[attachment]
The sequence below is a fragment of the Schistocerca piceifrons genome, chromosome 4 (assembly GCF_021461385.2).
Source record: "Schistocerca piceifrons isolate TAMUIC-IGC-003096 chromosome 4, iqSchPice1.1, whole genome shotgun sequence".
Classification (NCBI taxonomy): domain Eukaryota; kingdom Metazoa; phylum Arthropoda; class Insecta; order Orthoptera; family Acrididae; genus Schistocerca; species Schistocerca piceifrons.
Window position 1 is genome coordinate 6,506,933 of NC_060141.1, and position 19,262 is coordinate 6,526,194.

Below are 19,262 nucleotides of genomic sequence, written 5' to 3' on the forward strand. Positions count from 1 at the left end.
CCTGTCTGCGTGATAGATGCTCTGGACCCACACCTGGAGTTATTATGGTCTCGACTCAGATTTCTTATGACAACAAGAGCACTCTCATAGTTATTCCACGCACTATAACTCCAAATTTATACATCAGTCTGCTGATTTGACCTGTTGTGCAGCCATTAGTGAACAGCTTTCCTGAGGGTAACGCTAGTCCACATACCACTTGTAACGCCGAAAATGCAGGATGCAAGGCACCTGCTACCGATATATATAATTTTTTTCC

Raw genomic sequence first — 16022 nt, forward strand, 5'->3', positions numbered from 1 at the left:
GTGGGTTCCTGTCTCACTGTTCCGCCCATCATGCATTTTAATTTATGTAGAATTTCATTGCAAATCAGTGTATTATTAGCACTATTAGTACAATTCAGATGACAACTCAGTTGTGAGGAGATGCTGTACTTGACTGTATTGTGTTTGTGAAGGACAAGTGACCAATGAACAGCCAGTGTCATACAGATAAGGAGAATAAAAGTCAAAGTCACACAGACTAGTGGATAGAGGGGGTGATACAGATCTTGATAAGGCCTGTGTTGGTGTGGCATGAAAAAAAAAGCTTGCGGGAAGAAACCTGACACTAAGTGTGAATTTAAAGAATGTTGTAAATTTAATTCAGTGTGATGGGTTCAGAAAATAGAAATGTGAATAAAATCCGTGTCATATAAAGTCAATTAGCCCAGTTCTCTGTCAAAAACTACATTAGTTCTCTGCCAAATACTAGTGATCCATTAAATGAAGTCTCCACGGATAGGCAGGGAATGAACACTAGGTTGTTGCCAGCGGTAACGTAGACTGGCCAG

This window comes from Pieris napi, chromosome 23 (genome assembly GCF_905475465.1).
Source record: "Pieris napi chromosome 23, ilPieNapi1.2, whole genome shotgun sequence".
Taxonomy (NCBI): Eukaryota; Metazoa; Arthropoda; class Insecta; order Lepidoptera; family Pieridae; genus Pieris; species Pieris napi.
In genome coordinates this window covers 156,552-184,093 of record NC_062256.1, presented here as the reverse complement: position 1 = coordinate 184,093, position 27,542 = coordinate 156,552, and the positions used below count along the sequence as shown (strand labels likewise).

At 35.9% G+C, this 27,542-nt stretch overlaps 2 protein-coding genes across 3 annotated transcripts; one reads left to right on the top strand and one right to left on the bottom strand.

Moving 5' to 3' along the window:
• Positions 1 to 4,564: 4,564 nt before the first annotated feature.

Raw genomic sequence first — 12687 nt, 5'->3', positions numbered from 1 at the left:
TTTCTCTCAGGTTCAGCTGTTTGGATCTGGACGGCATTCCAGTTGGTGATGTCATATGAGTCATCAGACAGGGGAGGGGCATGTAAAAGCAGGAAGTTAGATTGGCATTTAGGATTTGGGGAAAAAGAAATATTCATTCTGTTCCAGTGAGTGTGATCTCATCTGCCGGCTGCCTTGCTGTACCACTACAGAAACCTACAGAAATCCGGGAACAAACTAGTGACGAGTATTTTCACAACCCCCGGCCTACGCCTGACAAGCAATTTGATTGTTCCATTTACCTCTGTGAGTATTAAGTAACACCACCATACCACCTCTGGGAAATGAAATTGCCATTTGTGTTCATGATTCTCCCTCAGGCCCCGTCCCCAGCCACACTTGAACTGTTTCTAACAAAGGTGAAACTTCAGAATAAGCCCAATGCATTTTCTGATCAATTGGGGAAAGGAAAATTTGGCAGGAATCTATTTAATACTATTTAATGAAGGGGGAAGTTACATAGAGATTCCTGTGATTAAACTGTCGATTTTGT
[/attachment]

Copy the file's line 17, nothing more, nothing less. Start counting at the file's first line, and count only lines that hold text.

TTTCTCTCAGGTTCAGCTGTTTGGATCTGGACGGCATTCCAGTTGGTGATGTCATATGAGTCATCAGACAGGGGAGGGGCATGTAAAAGCAGGAAGTTAGATTGGCATTTAGGATTTGGGGAAAAAGAAATATTCATTCTGTTCCAGTGAGTGTGATCTCATCTGCCGGCTGCCTTGCTGTACCACTACAGAAACCTACAGAAATCCGGGAACAAACTAGTGACGAGTATTTTCACAACCCCCGGCCTACGCCTGACAAGCAATTTGATTGTTCCATTTACCTCTGTGAGTATTAAGTAACACCACCATACCACCTCTGGGAAATGAAATTGCCATTTGTGTTCATGATTCTCCCTCAGGCCCCGTCCCCAGCCACACTTGAACTGTTTCTAACAAAGGTGAAACTTCAGAATAAGCCCAATGCATTTTCTGATCAATTGGGGAAAGGAAAATTTGGCAGGAATCTATTTAATACTATTTAATGAAGGGGGAAGTTACATAGAGATTCCTGTGATTAAACTGTCGATTTTGT